Planned and unplanned migrations, diverse social practices, and emerging disease vectors transform how health and wellbeing are understood and negotiated. Simultaneously, familiar illnesses—both communicable and non-communicable—continue to affect individual health and household, community, and state economies. Together, these forces shape medical knowledge and how it is understood, how it comes to be valued, and when and how it is adopted and applied. Perceptions of physical and psychological wellbeing differ substantially across and within societies. Although cultures often merge and change, human diversity assures that different lifestyles and beliefs will persist so that systems of value remain autonomous and distinct. In this sense, culture can be understood as not only habits and beliefs about perceived wellbeing, but also political, economic, legal, ethical, and moral practices and values.
    • Daily-running exercise may induce incomplete energy intake compensation: a 7-day crossover trial

      Hough, John; Esh, Christopher John; Mackie, Paul Ian; Stensel, David J.; Zakrzewski-Fruer, Julia K.; University of Bedfordshire (Canadian Science Publishing, 2019-12-13)
      Understanding daily-exercise effects on energy balance is important. This study examined the effects of seven days of imposed exercise (EX) and no exercise (N-EX) on free-living energy intake (EI) and physical activity energy expenditure (PAEE) in nine men. Free-living EI was higher in EX compared with N-EX. Total and vigorous PAEE were higher, with PAEE in sedentary activities lower, during EX compared with N-EX. Daily-running (for 7 days) induced EI compensation of ~60% exercise-induced EE.
    • Determinants of club head speed in PGA professional golfers

      Lewis, Adam L,; Ward, Nicholas; Bishop, Chris; Maloney, Sean J.; Turner, Anthony; ; Sandy Lodge golf club; England Golf; Middlesex University; University of Bedfordshire (NSCA National Strength and Conditioning Association, 2016-08-31)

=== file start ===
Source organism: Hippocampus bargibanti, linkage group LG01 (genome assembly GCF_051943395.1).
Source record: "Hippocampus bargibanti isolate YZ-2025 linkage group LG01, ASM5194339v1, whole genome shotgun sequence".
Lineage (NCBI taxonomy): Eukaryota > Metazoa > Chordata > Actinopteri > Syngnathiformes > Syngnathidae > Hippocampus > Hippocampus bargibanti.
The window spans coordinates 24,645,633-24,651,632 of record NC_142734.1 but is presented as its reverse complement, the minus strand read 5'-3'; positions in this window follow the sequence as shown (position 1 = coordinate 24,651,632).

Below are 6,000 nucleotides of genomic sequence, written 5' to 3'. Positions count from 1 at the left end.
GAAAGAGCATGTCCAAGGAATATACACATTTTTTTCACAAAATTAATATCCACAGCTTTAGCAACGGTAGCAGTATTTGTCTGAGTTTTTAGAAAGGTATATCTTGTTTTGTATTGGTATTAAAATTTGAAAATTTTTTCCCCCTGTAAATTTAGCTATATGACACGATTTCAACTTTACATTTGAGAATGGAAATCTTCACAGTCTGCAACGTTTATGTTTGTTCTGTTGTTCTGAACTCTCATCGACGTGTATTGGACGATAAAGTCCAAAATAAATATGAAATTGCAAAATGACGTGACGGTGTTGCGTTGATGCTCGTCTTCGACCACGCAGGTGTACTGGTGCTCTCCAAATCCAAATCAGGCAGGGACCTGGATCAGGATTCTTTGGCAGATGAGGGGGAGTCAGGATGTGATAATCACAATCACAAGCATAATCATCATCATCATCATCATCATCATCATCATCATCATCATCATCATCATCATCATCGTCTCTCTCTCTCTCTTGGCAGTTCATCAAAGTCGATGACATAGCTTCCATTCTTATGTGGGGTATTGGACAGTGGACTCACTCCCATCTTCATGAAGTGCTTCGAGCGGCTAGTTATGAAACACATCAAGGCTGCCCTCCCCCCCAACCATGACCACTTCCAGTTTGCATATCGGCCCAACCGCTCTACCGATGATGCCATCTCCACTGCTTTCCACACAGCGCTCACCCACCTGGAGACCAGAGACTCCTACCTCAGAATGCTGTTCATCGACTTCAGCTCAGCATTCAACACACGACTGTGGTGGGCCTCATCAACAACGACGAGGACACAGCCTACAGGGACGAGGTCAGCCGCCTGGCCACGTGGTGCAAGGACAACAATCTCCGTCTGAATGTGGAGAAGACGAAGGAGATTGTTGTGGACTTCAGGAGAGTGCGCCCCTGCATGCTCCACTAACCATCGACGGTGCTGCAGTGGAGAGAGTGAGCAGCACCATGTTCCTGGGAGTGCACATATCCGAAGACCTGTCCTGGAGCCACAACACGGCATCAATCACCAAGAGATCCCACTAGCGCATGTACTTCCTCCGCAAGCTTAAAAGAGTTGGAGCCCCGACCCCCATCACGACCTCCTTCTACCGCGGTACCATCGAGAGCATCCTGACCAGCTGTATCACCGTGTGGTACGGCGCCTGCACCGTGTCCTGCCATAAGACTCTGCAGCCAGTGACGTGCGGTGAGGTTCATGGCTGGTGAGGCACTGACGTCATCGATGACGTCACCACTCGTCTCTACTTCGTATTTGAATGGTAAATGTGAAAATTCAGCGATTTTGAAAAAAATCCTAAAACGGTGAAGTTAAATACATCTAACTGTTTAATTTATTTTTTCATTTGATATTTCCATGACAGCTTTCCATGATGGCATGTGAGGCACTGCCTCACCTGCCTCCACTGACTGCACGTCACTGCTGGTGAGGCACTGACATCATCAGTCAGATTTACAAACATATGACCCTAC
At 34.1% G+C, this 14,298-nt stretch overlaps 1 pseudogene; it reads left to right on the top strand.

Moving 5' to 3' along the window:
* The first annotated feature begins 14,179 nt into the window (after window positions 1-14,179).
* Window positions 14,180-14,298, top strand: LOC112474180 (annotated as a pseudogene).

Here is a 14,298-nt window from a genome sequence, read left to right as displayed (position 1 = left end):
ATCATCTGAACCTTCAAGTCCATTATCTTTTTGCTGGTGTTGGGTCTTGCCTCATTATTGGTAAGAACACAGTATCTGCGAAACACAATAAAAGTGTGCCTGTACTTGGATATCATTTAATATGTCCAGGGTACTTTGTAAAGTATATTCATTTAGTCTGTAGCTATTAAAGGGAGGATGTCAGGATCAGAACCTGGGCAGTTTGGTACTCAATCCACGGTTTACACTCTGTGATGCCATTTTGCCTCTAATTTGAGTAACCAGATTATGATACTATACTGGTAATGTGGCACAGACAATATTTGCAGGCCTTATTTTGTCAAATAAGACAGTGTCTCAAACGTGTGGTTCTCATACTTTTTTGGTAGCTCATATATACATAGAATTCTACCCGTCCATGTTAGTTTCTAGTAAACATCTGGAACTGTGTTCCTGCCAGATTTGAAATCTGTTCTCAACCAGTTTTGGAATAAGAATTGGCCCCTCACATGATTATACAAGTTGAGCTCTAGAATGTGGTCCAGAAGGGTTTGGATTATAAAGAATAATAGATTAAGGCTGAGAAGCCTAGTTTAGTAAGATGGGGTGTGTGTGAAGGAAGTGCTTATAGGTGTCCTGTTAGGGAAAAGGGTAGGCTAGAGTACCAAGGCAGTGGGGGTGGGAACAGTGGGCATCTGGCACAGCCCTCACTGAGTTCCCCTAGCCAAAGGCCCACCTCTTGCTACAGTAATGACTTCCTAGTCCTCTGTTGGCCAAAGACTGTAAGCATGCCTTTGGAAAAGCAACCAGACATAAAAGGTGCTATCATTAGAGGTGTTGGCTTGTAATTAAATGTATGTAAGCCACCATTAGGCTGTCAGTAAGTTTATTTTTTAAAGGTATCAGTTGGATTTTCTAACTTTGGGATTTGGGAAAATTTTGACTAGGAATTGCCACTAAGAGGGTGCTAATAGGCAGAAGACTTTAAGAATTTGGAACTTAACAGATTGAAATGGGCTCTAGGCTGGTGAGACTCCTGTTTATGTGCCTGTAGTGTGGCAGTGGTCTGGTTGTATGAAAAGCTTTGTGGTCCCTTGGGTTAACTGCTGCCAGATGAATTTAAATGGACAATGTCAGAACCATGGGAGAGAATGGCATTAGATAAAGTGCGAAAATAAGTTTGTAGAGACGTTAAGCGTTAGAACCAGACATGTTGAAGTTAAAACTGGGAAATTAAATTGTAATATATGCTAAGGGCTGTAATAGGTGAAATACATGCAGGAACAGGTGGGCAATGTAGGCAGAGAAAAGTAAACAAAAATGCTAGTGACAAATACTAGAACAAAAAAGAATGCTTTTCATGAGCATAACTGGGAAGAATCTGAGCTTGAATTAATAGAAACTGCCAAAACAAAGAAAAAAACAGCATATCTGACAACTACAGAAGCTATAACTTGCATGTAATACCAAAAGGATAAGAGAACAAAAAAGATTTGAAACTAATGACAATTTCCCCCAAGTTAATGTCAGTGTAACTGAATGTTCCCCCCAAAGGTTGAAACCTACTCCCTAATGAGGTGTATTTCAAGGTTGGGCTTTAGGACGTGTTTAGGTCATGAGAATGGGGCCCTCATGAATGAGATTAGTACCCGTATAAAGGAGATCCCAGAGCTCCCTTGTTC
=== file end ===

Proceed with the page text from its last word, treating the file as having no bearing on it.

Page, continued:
Turner, AN. Determinants of club head speed in PGA professional golfers. J Strength Cond Res 30(8): 2266-2270, 2016 - Club head speed (CHS) has been significantly correlated with golf performance, but only in amateurs. The purpose of this study therefore, was to investigate the relationship between field-based measures of strength and power with CHS in Professional Golfers Association (PGA) professional golfers, and further determine differences between age groups. A correlation design was used to test relationships between squat jump (SJ), seated medicine ball throw (SMBT), rotational medicine ball throw (RMBT), and CHS. Twenty participants volunteered to take part in the study (age, 31.95 ± 8.7 years; height, 182.75 ± 6.88 cm; mass, 90.47 ± 15.6 kg). Intraclass correlation coefficients reported high reliability for performance variables (r 0.85-0.95). Significant correlations (p &lt; 0.01) were found between CHS and SJ (r 0.817) and SMBT (r 0.706), but not RMBT (r 0.572). A stepwise linear regression analysis identified that SJ and SMBT explained 74% of the variance in CHS. When dividing the sample based on age, professionals &lt;30 years (n 10; 25.6 ± 2.9 years) displayed significantly (p ≤ 0.05) higher CHS and SJ height compared with professionals >30 (n 10; 39.7 ± 5.5 years). Correlations to CHS for &lt;30 were significant for SJ (r 0.801) and SMBT (r 0.643), but nonsignificant for RMBT. Those >30 had significant correlations to CHS not only in SMBT (r 0.881) and SJ (r 0.729), but also in RMBT (r 0.642). The results of this study suggest that SJ and SMBT have the largest contribution to CHS in PGA professional golfers. When comparing age groups, it appears that younger golfers (&lt;30 years) utilize more leg strength whereas older golfers (>30 years) utilize more upper body strength. Results suggest that strength-based leg exercises and power-based chest exercises may improve CHS in professional golfers.